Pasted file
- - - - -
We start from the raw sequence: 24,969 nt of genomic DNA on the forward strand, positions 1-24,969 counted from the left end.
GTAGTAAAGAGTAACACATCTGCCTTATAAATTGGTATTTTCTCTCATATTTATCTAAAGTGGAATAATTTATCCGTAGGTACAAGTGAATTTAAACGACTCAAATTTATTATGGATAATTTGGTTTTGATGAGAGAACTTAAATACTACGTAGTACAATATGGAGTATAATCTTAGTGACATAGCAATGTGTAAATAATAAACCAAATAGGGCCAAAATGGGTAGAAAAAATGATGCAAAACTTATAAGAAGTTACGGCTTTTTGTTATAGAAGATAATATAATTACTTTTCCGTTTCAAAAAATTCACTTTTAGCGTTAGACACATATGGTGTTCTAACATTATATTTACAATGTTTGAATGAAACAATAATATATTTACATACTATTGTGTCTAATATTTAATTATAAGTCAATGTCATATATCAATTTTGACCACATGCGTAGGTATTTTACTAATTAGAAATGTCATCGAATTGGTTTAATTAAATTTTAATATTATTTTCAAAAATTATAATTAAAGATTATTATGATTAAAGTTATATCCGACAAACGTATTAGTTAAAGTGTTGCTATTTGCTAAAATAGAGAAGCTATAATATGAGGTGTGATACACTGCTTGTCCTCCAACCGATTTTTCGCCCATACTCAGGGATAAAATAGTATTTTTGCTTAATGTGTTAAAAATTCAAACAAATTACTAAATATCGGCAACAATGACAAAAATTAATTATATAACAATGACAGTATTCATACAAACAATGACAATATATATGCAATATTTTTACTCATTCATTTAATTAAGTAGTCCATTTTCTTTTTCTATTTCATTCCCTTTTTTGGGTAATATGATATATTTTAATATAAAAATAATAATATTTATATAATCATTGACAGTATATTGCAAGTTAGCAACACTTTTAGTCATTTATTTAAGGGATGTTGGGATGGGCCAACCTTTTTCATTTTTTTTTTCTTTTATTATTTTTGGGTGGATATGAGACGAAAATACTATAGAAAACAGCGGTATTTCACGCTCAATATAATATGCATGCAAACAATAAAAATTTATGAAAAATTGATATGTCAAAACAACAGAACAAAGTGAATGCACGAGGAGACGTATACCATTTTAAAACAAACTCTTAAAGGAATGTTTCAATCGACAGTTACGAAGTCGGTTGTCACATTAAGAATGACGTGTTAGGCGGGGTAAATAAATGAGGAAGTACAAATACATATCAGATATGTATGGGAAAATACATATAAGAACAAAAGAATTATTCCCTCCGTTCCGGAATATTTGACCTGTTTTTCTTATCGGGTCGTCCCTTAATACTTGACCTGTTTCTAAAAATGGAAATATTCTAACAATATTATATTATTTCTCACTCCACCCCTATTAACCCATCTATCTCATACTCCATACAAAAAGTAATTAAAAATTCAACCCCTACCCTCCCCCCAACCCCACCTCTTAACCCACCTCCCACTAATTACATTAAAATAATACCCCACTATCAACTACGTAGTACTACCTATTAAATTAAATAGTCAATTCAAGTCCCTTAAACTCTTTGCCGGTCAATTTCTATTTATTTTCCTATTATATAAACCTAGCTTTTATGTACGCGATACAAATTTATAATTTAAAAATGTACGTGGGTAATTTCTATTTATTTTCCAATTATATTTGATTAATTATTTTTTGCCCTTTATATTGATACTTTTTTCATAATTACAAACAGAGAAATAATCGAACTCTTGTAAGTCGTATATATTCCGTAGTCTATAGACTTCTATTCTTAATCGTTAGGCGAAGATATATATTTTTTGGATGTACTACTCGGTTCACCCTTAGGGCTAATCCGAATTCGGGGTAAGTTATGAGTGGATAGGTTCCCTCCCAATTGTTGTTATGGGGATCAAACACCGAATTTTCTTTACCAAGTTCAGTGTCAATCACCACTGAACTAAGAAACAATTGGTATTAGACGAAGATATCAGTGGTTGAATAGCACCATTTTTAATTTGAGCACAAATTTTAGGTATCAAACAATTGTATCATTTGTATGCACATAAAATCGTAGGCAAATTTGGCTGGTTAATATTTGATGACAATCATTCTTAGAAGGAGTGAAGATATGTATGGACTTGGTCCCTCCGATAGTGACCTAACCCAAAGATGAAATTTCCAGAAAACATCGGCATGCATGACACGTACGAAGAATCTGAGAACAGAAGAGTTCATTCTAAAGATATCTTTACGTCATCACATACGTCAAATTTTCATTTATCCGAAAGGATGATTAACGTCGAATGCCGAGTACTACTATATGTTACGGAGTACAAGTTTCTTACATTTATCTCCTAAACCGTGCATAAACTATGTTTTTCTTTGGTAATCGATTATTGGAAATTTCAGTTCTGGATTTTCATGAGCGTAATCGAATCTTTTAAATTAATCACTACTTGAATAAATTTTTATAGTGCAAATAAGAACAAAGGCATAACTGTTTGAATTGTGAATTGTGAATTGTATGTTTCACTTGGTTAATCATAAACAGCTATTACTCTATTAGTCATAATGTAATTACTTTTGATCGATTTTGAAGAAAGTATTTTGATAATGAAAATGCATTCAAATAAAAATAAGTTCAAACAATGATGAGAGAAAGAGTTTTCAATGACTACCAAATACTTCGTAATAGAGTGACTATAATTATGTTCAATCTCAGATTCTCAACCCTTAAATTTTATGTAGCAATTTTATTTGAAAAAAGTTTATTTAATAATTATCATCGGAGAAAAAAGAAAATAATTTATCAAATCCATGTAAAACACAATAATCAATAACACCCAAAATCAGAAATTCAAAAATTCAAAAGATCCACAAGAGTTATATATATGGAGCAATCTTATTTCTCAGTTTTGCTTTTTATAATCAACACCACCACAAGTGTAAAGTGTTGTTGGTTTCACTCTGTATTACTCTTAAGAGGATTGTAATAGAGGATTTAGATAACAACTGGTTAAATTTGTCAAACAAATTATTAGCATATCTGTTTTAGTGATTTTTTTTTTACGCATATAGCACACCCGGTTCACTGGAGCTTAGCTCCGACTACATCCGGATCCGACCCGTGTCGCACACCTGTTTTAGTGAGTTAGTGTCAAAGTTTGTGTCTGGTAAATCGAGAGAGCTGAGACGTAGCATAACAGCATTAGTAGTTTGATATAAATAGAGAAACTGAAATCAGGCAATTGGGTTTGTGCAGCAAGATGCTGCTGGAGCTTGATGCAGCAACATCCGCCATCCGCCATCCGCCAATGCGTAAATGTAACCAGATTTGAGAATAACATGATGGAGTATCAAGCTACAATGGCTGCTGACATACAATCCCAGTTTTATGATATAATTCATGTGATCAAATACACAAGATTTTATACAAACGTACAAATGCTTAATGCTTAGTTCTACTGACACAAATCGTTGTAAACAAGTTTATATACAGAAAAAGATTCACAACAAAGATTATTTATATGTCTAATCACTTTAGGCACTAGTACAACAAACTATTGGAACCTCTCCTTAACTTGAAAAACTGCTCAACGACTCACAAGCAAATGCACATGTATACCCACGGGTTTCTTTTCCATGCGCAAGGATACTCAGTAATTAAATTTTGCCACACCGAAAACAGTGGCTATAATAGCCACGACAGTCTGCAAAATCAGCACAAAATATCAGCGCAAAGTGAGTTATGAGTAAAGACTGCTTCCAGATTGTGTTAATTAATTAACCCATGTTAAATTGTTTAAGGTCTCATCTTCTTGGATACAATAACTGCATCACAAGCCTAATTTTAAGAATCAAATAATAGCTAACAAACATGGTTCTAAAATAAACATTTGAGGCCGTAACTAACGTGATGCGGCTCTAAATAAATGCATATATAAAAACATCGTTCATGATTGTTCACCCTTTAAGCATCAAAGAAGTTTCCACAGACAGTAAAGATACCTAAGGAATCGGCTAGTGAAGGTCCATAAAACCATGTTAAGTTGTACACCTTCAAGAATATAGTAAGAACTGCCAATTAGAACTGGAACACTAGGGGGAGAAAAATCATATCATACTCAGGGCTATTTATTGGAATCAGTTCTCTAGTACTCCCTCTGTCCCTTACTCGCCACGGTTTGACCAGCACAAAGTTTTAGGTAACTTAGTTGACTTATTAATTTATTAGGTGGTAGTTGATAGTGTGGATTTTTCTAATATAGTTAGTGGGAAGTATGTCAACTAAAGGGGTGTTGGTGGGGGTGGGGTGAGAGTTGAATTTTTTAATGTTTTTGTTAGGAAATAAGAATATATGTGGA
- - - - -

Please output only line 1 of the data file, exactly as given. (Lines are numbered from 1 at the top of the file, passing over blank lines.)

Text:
We start from the raw sequence: 24,969 nt of genomic DNA on the forward strand, positions 1-24,969 counted from the left end.